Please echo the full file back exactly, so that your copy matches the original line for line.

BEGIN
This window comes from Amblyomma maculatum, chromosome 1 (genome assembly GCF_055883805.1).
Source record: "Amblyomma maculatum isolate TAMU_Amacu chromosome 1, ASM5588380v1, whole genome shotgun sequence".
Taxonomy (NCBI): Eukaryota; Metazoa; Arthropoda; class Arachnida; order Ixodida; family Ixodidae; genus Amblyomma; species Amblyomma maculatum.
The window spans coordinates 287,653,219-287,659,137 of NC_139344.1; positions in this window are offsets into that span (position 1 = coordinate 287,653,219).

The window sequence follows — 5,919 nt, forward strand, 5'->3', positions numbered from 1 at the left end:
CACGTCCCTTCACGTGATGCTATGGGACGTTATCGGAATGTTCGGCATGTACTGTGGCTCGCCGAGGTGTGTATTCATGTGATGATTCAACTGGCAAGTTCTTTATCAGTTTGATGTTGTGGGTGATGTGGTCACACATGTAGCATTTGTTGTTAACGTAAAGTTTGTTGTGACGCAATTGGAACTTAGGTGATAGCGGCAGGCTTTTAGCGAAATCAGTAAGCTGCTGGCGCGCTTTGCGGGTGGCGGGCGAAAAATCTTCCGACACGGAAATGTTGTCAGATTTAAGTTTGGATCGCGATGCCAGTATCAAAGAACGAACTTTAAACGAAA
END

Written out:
This window comes from Amblyomma maculatum, chromosome 1 (genome assembly GCF_055883805.1).
Source record: "Amblyomma maculatum isolate TAMU_Amacu chromosome 1, ASM5588380v1, whole genome shotgun sequence".
Taxonomy (NCBI): Eukaryota; Metazoa; Arthropoda; class Arachnida; order Ixodida; family Ixodidae; genus Amblyomma; species Amblyomma maculatum.
The window spans coordinates 287,653,219-287,659,137 of NC_139344.1; positions in this window are offsets into that span (position 1 = coordinate 287,653,219).

The window sequence follows — 5,919 nt, forward strand, 5'->3', positions numbered from 1 at the left end:
CACGTCCCTTCACGTGATGCTATGGGACGTTATCGGAATGTTCGGCATGTACTGTGGCTCGCCGAGGTGTGTATTCATGTGATGATTCAACTGGCAAGTTCTTTATCAGTTTGATGTTGTGGGTGATGTGGTCACACATGTAGCATTTGTTGTTAACGTAAAGTTTGTTGTGACGCAATTGGAACTTAGGTGATAGCGGCAGGCTTTTAGCGAAATCAGTAAGCTGCTGGCGCGCTTTGCGGGTGGCGGGCGAAAAATCTTCCGACACGGAAATGTTGTCAGATTTAAGTTTGGATCGCGATGCCAGTATCAAAGAACGAACTTTAAACGAAA